Car accidents happen all the time. To avoid getting into one, you need to account for yourself as a driver and for those around you, too. Not only will this lead to safer driving, but it can also help you avoid the time, expense, and inconvenience of an accident.
1. SLOW DOWN
Speeding reduces the time you have to react and increases the likelihood of you having an accident. The faster you’re going, the harder it is to slow down. When you can't slow down, you risk causing or being in an accident.
2. STAY IN YOUR LANE
In general, avoid the left lane. It’s where most accidents happen. You also have more "escape routes" in the right lane should a problem suddenly arise that requires you to quickly change lanes or pull onto the shoulder.
3. DRIVE WITH BOTH HANDS ON THE WHEEL
Two hands on the wheel allows you more control over the car if an emergency situation were to arise. Imagine having one hand leisurely resting on it when you have to swerve out of the way – you lose that precious split second in adjusting your position that could mean the difference between safety and an accident. (The 3 o’clock and 9 o’clock hand position is recommended for a reason: it provides the most flexibility should you suddenly need to adjust your course).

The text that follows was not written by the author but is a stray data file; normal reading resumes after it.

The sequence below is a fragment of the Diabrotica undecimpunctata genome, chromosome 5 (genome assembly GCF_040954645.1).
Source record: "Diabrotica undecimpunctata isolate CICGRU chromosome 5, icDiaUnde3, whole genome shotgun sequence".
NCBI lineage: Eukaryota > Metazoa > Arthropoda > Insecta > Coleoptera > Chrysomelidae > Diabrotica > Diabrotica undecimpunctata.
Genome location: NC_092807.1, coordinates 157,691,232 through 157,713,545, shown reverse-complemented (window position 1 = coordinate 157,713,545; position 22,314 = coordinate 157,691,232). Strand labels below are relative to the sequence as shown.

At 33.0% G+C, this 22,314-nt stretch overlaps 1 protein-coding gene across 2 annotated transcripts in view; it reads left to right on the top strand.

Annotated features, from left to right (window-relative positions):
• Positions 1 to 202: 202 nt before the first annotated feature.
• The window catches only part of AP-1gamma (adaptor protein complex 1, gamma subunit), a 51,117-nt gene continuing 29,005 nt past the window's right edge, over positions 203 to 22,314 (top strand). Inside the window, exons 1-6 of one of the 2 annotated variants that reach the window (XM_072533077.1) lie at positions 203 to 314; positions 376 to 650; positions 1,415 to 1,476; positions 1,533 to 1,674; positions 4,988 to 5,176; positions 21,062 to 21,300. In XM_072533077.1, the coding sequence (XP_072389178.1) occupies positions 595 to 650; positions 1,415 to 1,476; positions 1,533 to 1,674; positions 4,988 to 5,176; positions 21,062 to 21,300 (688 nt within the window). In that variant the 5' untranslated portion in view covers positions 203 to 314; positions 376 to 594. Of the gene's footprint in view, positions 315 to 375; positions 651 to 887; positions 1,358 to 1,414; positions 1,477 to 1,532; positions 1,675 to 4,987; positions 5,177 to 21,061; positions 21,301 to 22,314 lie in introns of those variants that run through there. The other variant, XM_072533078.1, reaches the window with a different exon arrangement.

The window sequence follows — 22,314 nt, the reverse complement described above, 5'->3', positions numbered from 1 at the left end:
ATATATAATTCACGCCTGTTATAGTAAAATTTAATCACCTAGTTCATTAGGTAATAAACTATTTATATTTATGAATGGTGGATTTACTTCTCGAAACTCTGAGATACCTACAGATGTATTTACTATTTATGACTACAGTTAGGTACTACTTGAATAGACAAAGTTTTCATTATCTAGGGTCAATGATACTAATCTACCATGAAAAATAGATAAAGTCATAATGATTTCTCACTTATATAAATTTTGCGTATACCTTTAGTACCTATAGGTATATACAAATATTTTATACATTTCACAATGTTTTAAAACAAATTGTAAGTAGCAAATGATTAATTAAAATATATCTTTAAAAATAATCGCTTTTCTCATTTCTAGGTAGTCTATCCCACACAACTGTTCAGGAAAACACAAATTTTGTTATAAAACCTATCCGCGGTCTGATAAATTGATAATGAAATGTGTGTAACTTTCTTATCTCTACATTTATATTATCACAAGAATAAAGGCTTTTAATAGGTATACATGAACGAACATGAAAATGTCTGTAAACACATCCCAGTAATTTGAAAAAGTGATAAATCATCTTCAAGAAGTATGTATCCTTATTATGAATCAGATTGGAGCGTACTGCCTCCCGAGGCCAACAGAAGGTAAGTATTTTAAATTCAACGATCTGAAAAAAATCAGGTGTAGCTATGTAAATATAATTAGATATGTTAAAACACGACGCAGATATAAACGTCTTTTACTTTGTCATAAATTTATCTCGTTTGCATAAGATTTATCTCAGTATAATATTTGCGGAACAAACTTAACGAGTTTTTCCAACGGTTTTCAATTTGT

4. DON'T TAILGATE THE CAR IN FRONT OF YOU
No matter how slowly traffic is moving, keep at least two seconds of following distance between you and the car ahead of you. Any less and you won't be able to stop in time if the driver in front of you slams on their brakes.
5. USE YOUR SIGNAL PROPERLY
Always use your signal, even if you think no one is there. When changing lanes on the freeway, don't signal as an afterthought or during the lane change. Signal at least a couple of seconds in advance so others know what you're going to do before you do it and can account for your actions should there be an issue. (Ever notice how most of the skid marks along the highway are just before an exit ramp? This is where you have to be the most careful).
6. KEEP YOUR EYES MOVING
Don't get in the habit of staring at the back of the car ahead of you. Periodically shift your eyes to the side-view mirrors, the rear-view mirror, and ahead to where you'll be in 10-15 seconds. Doing this, you can spot a potentially dangerous situation before it happens.